Listed buildings

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3. Listed building consent

Applications should be made for Listed Building Consent. These are available on our apply for planning permission page or from our offices.  

It may assist and save time if you discuss any proposed works to a listed building with the conservation officer before submitting an application for listed building consent.  It is recommended that pre-application discussions are held at an early stage in the process as this will assist in the processing of your application.  Amendments made after the application is submitted can result in delays.

How long a listed building consent application takes

We should issue a decision on Listed Building Consent applications within 8 weeks from the receipt of a valid application. We endeavour to deal with all applications within this period, although this is not always possible.  If a decision is not issued within 8 weeks, there is a right to appeal to the Secretary of State against non-determination.

For applications affecting Grade I or II* buildings, we must notify the Government Office for the South West (GOSW) where it intends to grant consent.  This usually adds a further 28 days to the process, although the Secretary of State can indicate that they wish to extend this period.  If the period is extended, there is no time limit.  The Council can refuse an application in these categories without referral to the GOSW.

To avoid frustration over time delays, projects should be properly planned allowing for the entire process, including preliminary survey works and any conditions that may need to be discharged.  It is worth compiling a comprehensive package of works to avoid successive applications.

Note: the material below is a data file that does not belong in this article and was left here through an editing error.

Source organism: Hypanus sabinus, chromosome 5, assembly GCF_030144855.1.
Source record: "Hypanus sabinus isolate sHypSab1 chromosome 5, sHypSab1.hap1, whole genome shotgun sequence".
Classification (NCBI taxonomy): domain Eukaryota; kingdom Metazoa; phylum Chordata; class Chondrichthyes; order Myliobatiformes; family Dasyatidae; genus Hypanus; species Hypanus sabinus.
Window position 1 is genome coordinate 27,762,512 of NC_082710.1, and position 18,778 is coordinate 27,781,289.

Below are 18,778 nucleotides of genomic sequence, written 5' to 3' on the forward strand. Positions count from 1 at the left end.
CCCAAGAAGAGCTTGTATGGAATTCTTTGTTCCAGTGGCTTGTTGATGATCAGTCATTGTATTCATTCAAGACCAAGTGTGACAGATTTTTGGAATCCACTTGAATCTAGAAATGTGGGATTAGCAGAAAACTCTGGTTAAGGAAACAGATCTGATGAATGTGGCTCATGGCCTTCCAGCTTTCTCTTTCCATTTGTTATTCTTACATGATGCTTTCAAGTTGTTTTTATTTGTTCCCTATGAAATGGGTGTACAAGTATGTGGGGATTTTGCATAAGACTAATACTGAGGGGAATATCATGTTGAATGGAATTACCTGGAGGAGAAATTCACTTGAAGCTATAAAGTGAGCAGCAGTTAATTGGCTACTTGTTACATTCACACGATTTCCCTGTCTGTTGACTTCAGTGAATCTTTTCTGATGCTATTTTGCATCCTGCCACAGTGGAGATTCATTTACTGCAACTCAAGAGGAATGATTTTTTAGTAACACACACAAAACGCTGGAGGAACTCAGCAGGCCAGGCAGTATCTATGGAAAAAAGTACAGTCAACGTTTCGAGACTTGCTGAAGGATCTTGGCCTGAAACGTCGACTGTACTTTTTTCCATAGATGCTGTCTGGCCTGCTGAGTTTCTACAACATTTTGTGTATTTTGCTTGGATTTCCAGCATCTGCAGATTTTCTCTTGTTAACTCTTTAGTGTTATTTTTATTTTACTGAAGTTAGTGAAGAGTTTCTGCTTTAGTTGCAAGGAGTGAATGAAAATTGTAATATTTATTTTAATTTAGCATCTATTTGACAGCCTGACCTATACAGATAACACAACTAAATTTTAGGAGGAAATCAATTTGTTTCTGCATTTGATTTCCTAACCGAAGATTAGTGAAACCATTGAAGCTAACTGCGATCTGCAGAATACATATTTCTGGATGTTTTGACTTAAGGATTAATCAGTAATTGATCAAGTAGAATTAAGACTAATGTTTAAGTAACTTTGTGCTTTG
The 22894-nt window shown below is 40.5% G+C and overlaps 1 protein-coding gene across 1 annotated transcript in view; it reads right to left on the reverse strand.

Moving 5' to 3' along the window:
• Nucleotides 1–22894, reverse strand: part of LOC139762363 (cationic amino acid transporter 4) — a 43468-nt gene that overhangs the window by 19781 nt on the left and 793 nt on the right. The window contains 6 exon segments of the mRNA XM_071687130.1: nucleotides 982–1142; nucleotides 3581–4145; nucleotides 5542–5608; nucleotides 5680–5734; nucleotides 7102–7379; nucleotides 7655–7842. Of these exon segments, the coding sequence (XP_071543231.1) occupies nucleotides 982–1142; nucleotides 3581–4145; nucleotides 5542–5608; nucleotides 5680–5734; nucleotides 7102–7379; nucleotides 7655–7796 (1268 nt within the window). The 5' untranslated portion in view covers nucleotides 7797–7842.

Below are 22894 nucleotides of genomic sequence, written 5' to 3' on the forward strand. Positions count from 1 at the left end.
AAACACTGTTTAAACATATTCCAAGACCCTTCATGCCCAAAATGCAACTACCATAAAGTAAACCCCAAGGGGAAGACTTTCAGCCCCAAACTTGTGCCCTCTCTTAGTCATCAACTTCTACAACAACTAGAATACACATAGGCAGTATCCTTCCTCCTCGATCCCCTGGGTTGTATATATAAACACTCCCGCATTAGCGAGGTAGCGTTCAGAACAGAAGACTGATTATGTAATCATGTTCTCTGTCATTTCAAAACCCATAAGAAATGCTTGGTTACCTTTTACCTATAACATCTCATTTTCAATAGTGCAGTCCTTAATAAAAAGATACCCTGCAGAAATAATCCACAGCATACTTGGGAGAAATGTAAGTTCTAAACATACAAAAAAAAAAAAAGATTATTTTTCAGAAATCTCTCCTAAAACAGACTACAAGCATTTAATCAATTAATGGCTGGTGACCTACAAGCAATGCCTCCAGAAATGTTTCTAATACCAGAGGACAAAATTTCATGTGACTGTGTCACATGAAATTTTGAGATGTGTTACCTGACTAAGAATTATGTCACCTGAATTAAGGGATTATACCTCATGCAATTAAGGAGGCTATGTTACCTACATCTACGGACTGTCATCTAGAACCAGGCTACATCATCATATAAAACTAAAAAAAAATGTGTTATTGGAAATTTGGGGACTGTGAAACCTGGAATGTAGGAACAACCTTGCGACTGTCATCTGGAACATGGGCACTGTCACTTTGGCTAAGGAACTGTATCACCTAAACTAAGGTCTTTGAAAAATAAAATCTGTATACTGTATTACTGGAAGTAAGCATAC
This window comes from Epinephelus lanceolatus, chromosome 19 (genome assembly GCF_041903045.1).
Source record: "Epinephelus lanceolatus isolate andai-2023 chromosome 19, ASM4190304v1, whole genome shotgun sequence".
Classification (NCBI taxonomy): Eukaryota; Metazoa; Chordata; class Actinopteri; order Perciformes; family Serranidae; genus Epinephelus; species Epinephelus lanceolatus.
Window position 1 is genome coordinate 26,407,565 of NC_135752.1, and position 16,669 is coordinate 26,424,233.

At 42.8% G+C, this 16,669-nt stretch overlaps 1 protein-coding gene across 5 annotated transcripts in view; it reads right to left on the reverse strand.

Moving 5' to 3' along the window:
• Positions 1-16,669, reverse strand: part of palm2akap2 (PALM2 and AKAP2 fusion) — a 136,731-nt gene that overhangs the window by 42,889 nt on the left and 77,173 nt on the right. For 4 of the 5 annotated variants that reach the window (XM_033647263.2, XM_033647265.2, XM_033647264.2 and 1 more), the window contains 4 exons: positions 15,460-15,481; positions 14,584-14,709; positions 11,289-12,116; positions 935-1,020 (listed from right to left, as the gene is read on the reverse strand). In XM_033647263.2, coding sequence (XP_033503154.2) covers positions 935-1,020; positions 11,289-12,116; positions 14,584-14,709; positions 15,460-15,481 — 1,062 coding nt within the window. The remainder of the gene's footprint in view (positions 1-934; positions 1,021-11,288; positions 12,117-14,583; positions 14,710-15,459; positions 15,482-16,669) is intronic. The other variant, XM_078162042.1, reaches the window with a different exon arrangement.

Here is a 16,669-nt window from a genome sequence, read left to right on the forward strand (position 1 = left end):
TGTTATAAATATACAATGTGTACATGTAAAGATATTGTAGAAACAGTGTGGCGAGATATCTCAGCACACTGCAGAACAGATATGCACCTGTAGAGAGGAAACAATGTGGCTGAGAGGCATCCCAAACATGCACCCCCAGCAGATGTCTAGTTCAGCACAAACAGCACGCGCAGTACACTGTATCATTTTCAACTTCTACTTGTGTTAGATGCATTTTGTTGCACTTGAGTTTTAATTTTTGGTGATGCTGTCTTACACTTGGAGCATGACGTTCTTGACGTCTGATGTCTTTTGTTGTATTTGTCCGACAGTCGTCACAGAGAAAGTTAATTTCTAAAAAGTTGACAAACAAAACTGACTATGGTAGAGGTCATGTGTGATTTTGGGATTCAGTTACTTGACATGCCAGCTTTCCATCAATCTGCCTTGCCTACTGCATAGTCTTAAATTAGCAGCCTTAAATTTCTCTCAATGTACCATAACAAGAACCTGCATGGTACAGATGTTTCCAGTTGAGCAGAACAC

Application fees

There is no fee payable for making a listed building consent application.  There is however a hidden cost in the level of drawn detail and supporting information required with an application, which in the majority of cases means engaging the services of a registered architect or chartered building surveyor. For particularly historic or complex buildings this may also include a historic buildings specialist. Certain works, such as extending a listed property, may also require planning permission. A fee is payable on application for planning permission.

Receiving listed building consent

Any works granted listed building consent must normally begin within 3 years from the date of the consent.  Consent may be issued with conditions attached, such as approval of sample materials before development commences.  Any conditions attached to the consent must be addressed, and care should be taken to ensure that builders are working from, and in accordance with, approved drawings. We will monitor the works to ensure that they are undertaken in accordance with the approved details. We may require that works not carried out in accordance with the approved plans be removed.

It is important to ensure that your plans are carefully thought through. There is no provision in law for minor amendments to approved plans. If you subsequently wish to alter your proposals you will be required to submit a revised listed building application.

Refusal of listed building consent

If consent is refused, or granted subject to conditions which are considered unacceptable, an appeal may be made to the Planning Inspectorate.  Appeals must be made within six months of the date of decision.  Full details of this process are supplied with Decision Notices.

Unauthorised works

Any person who carries out, or causes to be carried out, any works to a listed building without listed building consent, where such works affect the character of the building as a building of special architectural or historic interest will, on conviction, be guilty of a criminal offence.

Proceedings can be taken for the offence which can result in a fine of up to £10,000 and/or imprisonment.  Enforcement action may be taken to restore the building to its original state or comply with conditions attached to the terms of any listed building consent.  There is no time limit from taking listed building enforcement action.

Failure to obtain consent often comes to light during the sale of a property and may make the building difficult to sell until unauthorised works are remedied.  If you buy a property with unauthorised works, you become liable for any listed building enforcement action in connection with the unauthorised works.

Other consent that may be required

This guidance has been produced to assist owners and prospective owners of listed buildings. Works to a listed building may also require permission/consents covered by other legislation such as building regulations.